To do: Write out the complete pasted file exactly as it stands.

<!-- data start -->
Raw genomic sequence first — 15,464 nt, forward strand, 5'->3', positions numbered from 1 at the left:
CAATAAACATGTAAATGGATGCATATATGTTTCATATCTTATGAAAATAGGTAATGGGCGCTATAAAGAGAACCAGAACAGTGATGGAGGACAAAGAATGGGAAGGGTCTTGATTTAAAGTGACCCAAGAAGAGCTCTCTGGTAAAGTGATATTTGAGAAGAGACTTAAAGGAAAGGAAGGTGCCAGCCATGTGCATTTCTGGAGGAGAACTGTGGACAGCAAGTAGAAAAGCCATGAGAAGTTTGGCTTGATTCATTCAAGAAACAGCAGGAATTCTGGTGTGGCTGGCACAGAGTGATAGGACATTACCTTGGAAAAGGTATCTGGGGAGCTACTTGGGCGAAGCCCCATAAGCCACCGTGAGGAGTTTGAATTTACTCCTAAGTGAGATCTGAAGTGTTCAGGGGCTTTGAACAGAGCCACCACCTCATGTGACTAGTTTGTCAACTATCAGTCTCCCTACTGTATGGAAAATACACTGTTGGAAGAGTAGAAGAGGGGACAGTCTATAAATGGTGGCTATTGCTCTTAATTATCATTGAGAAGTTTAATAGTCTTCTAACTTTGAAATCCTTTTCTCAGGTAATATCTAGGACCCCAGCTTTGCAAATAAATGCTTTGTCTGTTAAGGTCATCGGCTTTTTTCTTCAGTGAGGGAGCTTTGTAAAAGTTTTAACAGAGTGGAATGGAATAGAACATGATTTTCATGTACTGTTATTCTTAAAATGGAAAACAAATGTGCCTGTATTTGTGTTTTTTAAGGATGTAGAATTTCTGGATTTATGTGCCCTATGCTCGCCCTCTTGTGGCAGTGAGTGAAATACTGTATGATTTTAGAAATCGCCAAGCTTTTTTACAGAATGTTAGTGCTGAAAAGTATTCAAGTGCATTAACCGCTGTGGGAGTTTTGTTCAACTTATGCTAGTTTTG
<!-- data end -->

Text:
Raw genomic sequence first — 15,464 nt, forward strand, 5'->3', positions numbered from 1 at the left:
CAATAAACATGTAAATGGATGCATATATGTTTCATATCTTATGAAAATAGGTAATGGGCGCTATAAAGAGAACCAGAACAGTGATGGAGGACAAAGAATGGGAAGGGTCTTGATTTAAAGTGACCCAAGAAGAGCTCTCTGGTAAAGTGATATTTGAGAAGAGACTTAAAGGAAAGGAAGGTGCCAGCCATGTGCATTTCTGGAGGAGAACTGTGGACAGCAAGTAGAAAAGCCATGAGAAGTTTGGCTTGATTCATTCAAGAAACAGCAGGAATTCTGGTGTGGCTGGCACAGAGTGATAGGACATTACCTTGGAAAAGGTATCTGGGGAGCTACTTGGGCGAAGCCCCATAAGCCACCGTGAGGAGTTTGAATTTACTCCTAAGTGAGATCTGAAGTGTTCAGGGGCTTTGAACAGAGCCACCACCTCATGTGACTAGTTTGTCAACTATCAGTCTCCCTACTGTATGGAAAATACACTGTTGGAAGAGTAGAAGAGGGGACAGTCTATAAATGGTGGCTATTGCTCTTAATTATCATTGAGAAGTTTAATAGTCTTCTAACTTTGAAATCCTTTTCTCAGGTAATATCTAGGACCCCAGCTTTGCAAATAAATGCTTTGTCTGTTAAGGTCATCGGCTTTTTTCTTCAGTGAGGGAGCTTTGTAAAAGTTTTAACAGAGTGGAATGGAATAGAACATGATTTTCATGTACTGTTATTCTTAAAATGGAAAACAAATGTGCCTGTATTTGTGTTTTTTAAGGATGTAGAATTTCTGGATTTATGTGCCCTATGCTCGCCCTCTTGTGGCAGTGAGTGAAATACTGTATGATTTTAGAAATCGCCAAGCTTTTTTACAGAATGTTAGTGCTGAAAAGTATTCAAGTGCATTAACCGCTGTGGGAGTTTTGTTCAACTTATGCTAGTTTTG